Question: Whose sidekick was Mingo (Ed Ames)? — Lynne E., Florence, Ore.

Televisionary: The erudite Native American Mingo, who was Harvard educated, was sidekick to Daniel Boone (Fess Parker) for all but the last two years of the show's 1964-70 run on NBC, Lynne. And if Ames had had his way, it would've been shorter.

You see, the actor and vocalist, who first made his name as part of the singing Ames Brothers, reluctantly signed onto the show because it was a steady gig. After first cutting his acting teeth on stage in such shows as The Crucible, The Fantasticks and Carnival and then opposite Kirk Douglas in the play version of One Flew Over the Cuckoo's Nest, the actor was ready for some reliable pay. "You're an actor, so you act," he explained to TV Guide in 1968. "Work is tight and if you get a decent part on Broadway every three years, you're lucky. Whereas you can just keep hackin' 'em out week after week on TV. And then, of course, you have to eat."

In line with that thinking, Ames signed a five-year contract with the show despite not wanting to be typecast as an Indian (he was Chief Bromden in Cuckoo's Nest and guested as an Indian on the short-lived NBC western Redigo), figuring Boone would be off the air in a year. Wrong. It was a hit and soon Ames found his TV work getting in the way of his burgeoning singing career (he had hits with such tunes as "Try to Remember" and "My Cup Runneth Over" and saw 10 albums sell quite well by '68). And his quarrels with Parker, who reportedly wasn't happy that his co-star received more fan mail than he did and is said to have actually pushed for a Mingo spin-off to get Ames off the series, didn't make showing up for work anymore pleasant.

Thing was, even Ames's screw-ups seemed only to make him and his character all the more popular. Take the time he appeared on Johnny Carson's Tonight Show in 1965 and gave a demonstration in tomahawk throwing. In rehearsal, he nailed a wooden cowboy dead in the heart with every throw. But on the air, he nailed it dead in the... well, somewhat lower. "Everyone completely broke up laughing," Ames recalled. "I still can't get anyone to believe I didn't miss purposely."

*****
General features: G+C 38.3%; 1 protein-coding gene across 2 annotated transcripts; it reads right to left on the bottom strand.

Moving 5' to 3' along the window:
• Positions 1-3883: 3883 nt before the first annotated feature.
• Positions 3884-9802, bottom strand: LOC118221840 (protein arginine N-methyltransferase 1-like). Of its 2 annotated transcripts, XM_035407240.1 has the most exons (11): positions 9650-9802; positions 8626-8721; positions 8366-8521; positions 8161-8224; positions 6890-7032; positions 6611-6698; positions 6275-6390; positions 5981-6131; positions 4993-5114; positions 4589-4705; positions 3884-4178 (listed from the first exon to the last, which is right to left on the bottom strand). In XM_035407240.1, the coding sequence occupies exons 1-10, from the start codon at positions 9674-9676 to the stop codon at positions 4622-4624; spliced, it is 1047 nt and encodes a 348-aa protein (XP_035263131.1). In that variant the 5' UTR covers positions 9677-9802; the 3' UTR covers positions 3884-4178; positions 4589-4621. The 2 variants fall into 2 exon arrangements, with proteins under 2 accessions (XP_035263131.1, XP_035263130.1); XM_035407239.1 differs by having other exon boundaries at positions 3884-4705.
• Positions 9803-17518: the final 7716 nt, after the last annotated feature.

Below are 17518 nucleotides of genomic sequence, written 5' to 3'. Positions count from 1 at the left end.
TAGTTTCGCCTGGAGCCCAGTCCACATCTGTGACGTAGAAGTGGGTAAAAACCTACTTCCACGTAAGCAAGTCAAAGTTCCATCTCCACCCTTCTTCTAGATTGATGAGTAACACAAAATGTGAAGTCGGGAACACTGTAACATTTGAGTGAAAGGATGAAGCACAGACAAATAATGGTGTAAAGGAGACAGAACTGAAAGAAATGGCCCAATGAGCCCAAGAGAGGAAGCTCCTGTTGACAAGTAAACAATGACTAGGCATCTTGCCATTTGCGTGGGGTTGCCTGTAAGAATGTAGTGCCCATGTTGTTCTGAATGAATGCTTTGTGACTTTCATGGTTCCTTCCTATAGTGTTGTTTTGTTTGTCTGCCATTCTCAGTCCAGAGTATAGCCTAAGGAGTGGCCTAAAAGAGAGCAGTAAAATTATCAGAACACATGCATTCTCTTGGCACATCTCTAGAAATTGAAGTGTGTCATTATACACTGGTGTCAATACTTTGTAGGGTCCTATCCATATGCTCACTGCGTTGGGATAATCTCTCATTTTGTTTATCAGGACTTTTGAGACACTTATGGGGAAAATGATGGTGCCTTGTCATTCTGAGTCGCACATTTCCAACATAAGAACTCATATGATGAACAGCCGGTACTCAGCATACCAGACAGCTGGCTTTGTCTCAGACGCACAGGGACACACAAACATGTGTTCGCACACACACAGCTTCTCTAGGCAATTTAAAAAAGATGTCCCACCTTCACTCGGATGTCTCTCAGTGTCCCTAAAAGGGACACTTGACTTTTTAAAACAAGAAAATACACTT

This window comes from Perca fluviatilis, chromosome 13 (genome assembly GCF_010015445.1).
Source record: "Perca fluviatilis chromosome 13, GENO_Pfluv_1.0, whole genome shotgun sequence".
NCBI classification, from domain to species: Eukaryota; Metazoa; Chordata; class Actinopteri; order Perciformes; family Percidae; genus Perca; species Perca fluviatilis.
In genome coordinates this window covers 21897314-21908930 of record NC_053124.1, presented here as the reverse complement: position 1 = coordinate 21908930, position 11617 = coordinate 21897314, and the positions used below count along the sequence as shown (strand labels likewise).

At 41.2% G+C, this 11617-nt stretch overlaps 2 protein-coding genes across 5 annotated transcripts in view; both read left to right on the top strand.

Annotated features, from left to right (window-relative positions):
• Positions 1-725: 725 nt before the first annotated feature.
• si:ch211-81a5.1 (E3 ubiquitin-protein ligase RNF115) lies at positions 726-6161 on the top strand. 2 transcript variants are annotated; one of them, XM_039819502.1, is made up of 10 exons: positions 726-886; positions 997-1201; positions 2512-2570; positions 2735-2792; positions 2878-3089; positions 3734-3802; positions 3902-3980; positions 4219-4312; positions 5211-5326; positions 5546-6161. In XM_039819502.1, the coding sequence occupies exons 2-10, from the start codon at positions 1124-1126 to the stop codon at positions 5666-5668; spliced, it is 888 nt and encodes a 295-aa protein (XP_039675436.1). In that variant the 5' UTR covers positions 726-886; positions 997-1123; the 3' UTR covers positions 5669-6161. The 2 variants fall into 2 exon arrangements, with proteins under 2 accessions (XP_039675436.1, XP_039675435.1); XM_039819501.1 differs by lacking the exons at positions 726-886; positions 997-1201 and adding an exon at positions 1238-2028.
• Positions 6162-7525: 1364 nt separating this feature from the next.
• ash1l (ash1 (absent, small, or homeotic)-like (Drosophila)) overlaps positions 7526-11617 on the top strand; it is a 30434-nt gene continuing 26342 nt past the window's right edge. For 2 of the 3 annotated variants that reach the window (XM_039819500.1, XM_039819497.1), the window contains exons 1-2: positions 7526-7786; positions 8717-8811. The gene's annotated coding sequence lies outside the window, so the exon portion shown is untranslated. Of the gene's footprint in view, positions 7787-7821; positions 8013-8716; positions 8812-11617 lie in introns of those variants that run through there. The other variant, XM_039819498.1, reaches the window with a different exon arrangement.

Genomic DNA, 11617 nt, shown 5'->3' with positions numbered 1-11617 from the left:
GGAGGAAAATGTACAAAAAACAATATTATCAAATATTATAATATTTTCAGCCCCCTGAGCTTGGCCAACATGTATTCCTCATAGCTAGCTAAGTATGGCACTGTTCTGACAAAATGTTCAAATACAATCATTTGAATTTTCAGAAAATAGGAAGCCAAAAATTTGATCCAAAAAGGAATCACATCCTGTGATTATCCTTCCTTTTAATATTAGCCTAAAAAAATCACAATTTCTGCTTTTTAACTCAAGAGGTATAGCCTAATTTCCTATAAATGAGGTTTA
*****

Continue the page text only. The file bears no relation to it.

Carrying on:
Because such moments were the only fun he had working on Boone, however, he was only too happy to leave. And Parker, who was a producer as well as the lead, shed few tears over his departure. "I'm glad to see him succeed," Parker said. "Wherever he goes, he'll automatically be doing public relations for the Boone show. Whenever he throws a tomahawk, it helps us."

If that sounds more like the cold calculation of a businessman than an actor, it's because Parker was both. After starring for four years as Disney's Davy Crockett and watching the country's kids go nuts for coonskin caps, the show's theme song and a host of other merchandise, Parker had a tough time getting work again before he came up with portraying the real-life Boone as a way to grab some of the frontier loot for himself. Never mind that the real Boone wore a black felt hat and lived about 50 years before Crockett; Parker and company happily sacrificed reality for ratings, creating a near-carbon copy of Crockett, and it worked.

Of course, one can't blame Parker for a lack of authenticity even though it got to the point where the Kentucky legislature passed a resolution condemning the show's inaccuracies and a coalition of Indian activist groups convinced their area affiliate not to rerun 37 episodes they deemed particularly offensive to their people. The audience — mostly young kids — didn't really know the difference and didn't care. Besides, even the smallest attempts at accuracy could sometimes fall flat — literally. The set's fort, for example, was first built using authentic wooden pegs. After it collapsed, modern-day technology was employed and it was nailed back together.

Parker was 6' 5" and had dark hair while Boone was 5' 10" and was a carrot top. The real Boone never encountered Inca Indians, as his TV counterpart did. He was never introduced as Mr. Boone from Boonesboro, Owsley County, as he was in the show, because Boonesboro is in Madison County and Owsley didn't even exist while he was alive. None of that mattered.

The only accuracy that counted to Parker was that Boone made a fortune in real estate, lost it, went into debt, and then built up another pile of money before dying at the age of 85. After tasting success with Crockett, struggling to find work in contemporary roles and then creating his own frontier hit and putting together a respectable real-estate portfolio of his own, Parker was only too happy to make sure that part of the story remained true to life.